Which blow off valve flutters?Asked by: Mr. Brown Bahringer DVM
Score: 4.2/5 (57 votes)
If a car is making a fluttering noise when venting at high rpm and boost, then the BOV isn't doing its job. Contrary to popular belief the noise is actually emitted from the turbo, not the BOV itself.View full answer
Likewise, Why does my blow-off valve flutter?
The flutter sound is caused by a blow off valve that reacts too slow and usually facilitates compressor surge.
Then, Can you have turbo flutter with a blow-off valve?. Almost every vehicle with a turbo comes with a blow-off valve, and if it's working properly, you won't get any significant turbo flutter.
Also asked, Does HKS BOV flutter?
The HKS SSQV is s perfectly fine BOV. Low boost it sounds like it flutters, but thats just how they sound when its low boost. But WOT it should be the signature sound or if recirculated like it should be with DSMs unless running blowthrough, it shouldn't flutter.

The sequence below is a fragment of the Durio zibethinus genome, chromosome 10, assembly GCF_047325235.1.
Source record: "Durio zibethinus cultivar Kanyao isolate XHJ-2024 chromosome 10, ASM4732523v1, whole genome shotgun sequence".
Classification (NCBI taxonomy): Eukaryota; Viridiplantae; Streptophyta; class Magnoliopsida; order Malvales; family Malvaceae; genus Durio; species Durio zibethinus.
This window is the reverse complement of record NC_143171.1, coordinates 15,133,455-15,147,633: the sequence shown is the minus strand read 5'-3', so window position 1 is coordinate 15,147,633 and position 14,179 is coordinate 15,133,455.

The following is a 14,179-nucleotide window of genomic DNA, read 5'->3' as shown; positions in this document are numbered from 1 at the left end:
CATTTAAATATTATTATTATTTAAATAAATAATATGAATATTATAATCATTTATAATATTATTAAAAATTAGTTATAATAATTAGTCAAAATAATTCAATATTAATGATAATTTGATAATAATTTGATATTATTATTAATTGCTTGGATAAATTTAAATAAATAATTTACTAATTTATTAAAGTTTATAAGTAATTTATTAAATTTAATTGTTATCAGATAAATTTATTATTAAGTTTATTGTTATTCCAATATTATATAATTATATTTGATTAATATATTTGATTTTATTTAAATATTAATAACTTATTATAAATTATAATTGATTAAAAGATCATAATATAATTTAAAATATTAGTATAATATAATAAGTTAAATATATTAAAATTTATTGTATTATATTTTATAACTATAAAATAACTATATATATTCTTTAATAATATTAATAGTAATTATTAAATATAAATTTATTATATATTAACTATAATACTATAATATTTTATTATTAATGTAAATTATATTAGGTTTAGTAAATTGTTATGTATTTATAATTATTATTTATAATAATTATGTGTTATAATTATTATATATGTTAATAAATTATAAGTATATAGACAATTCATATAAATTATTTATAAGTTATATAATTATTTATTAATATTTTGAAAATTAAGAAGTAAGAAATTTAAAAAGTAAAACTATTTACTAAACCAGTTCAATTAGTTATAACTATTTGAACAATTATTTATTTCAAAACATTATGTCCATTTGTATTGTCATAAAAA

Is BOV flutter bad?
Unlike actual turbo flutter, this sound isn't indicative of any kind of harsh or overly heavy use for your engine. If this is the noise that you associate as turbo flutter, then you're in luck. Blow off release isn't harmful to your engine or turbocharger in any way.
When the compressed air has nowhere to go, it causes the turbo rotational speed to rapidly drop, and attempts to push against the wheel. This can cause premature wear on your turbo, however closed throttle flutter on modern turbochargers is unlikely to cause a noticeable drop in turbocharger lifespan.
The price of a turbocharger typically starts from $400 and goes up depending on the make and model of your car. For smaller cars such as an Audi A4, or a Subaru Impreza you can expect to pay less for a replacement turbocharger.
Vent to the Atmosphere
The easiest way to obtain a more noticeable sound is by installing a blow-off valve designed to vent directly to the atmosphere. Airflow is vented directly to the engine bay with no intake tubing or air boxes to muffle the sound, resulting in a far louder discharge.